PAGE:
Recently, SaltStack announced three severely critical bugs and has recommended users to prioritize and immediately apply the appropriate patches.
Let’s understand all three bugs one by one:
CVE-2020-16846 – If SSH client is enabled, sending crafted requests to Salt API results in shell injection. Thus, a client with network access to SaltStack Salt API can inject code remotely without authentication.
CVE-2020-25592 – Authentication can be bypassed due to improper validation of eauth tokens and credentials. While using Salt via SSH, authentication can be bypassed by giving any value to the “token” that grants the permission to access Salt remotely.
CVE-2020-17490 – This is a low-severity vulnerability as it involves lax assessment of key validity. Weak file permissions observed in the TLS module while creating certificated within SaltStack Salt through 3002. “This CVE affects any Minions or Masters that previously used the create_ca, create_csr, and create_self_signed_cert functions in the TLS module,” reads the November 3rd advisory.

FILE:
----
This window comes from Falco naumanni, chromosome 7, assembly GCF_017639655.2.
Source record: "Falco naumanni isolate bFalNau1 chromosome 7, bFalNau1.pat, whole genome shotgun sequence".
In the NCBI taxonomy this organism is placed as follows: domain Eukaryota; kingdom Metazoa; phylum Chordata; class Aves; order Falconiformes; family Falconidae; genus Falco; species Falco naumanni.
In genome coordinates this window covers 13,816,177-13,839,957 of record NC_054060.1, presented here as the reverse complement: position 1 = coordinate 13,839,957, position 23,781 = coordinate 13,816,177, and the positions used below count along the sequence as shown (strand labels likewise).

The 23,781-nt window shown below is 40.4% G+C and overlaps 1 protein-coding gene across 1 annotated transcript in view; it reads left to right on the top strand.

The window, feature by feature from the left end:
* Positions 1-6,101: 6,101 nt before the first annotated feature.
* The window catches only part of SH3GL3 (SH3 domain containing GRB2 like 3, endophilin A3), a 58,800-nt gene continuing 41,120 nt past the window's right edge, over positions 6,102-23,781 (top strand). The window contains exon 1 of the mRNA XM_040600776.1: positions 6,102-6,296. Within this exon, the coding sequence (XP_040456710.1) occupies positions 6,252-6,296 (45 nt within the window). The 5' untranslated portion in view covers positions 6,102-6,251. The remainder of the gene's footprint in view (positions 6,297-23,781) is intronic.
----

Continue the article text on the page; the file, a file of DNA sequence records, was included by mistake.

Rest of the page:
Below image is a Github page for SaltStack commits. It clearly shows that the option of “shell-True” when calling “subprocess.call” was removed to prevent shell injection when SSH client in enabled on SaltStack framework.
Image Source: Github
At the time of this blog being created, a simple string search on Shodan showed that over 6000 Salt-master were available, majorly running in the United States.
Image Source: Shodan
No POC was published in the wild, nor were any active attacks observed while this blog was being published.
Affected SaltStack Versions
SaltStack Salt through 3002.
Qualys customers can scan their network with QIDs 373917 and 373916 to detect vulnerable assets. Kindly continue to follow Qualys Threat Protection for more coverage on these vulnerabilities.